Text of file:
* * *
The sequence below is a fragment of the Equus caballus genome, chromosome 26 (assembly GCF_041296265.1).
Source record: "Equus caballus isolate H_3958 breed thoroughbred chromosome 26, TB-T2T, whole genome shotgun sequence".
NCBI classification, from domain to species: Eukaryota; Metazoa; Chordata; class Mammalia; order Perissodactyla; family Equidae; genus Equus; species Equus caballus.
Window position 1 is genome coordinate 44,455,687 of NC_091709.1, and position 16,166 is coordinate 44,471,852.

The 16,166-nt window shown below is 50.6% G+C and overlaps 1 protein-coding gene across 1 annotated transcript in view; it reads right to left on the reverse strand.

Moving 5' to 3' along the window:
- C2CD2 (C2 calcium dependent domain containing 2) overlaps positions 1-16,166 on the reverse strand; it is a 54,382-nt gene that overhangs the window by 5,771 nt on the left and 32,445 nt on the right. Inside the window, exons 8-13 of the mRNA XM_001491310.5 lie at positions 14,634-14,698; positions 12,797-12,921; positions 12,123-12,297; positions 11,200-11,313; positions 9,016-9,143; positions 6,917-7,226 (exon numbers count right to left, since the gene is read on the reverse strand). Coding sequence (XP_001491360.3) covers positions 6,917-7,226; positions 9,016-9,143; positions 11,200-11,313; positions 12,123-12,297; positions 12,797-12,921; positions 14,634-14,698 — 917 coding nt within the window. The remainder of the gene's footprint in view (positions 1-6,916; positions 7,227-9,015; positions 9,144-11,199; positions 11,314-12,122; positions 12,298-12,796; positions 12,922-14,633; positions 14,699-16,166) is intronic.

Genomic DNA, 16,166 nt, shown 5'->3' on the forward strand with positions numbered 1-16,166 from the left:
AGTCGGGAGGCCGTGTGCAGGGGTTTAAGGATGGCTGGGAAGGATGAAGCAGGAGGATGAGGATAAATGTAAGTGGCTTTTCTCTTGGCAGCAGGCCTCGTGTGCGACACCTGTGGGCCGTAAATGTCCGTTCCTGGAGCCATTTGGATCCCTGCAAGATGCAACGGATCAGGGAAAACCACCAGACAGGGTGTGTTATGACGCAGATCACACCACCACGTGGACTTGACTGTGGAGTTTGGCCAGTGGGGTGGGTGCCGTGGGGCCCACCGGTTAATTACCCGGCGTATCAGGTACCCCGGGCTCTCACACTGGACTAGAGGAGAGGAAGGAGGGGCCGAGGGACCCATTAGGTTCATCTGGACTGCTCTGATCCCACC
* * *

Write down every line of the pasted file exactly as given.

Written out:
The sequence below is a fragment of the Equus caballus genome, chromosome 26 (assembly GCF_041296265.1).
Source record: "Equus caballus isolate H_3958 breed thoroughbred chromosome 26, TB-T2T, whole genome shotgun sequence".
NCBI classification, from domain to species: Eukaryota; Metazoa; Chordata; class Mammalia; order Perissodactyla; family Equidae; genus Equus; species Equus caballus.
Window position 1 is genome coordinate 44,455,687 of NC_091709.1, and position 16,166 is coordinate 44,471,852.

The 16,166-nt window shown below is 50.6% G+C and overlaps 1 protein-coding gene across 1 annotated transcript in view; it reads right to left on the reverse strand.

Moving 5' to 3' along the window:
- C2CD2 (C2 calcium dependent domain containing 2) overlaps positions 1-16,166 on the reverse strand; it is a 54,382-nt gene that overhangs the window by 5,771 nt on the left and 32,445 nt on the right. Inside the window, exons 8-13 of the mRNA XM_001491310.5 lie at positions 14,634-14,698; positions 12,797-12,921; positions 12,123-12,297; positions 11,200-11,313; positions 9,016-9,143; positions 6,917-7,226 (exon numbers count right to left, since the gene is read on the reverse strand). Coding sequence (XP_001491360.3) covers positions 6,917-7,226; positions 9,016-9,143; positions 11,200-11,313; positions 12,123-12,297; positions 12,797-12,921; positions 14,634-14,698 — 917 coding nt within the window. The remainder of the gene's footprint in view (positions 1-6,916; positions 7,227-9,015; positions 9,144-11,199; positions 11,314-12,122; positions 12,298-12,796; positions 12,922-14,633; positions 14,699-16,166) is intronic.

Genomic DNA, 16,166 nt, shown 5'->3' on the forward strand with positions numbered 1-16,166 from the left:
AGTCGGGAGGCCGTGTGCAGGGGTTTAAGGATGGCTGGGAAGGATGAAGCAGGAGGATGAGGATAAATGTAAGTGGCTTTTCTCTTGGCAGCAGGCCTCGTGTGCGACACCTGTGGGCCGTAAATGTCCGTTCCTGGAGCCATTTGGATCCCTGCAAGATGCAACGGATCAGGGAAAACCACCAGACAGGGTGTGTTATGACGCAGATCACACCACCACGTGGACTTGACTGTGGAGTTTGGCCAGTGGGGTGGGTGCCGTGGGGCCCACCGGTTAATTACCCGGCGTATCAGGTACCCCGGGCTCTCACACTGGACTAGAGGAGAGGAAGGAGGGGCCGAGGGACCCATTAGGTTCATCTGGACTGCTCTGATCCCACC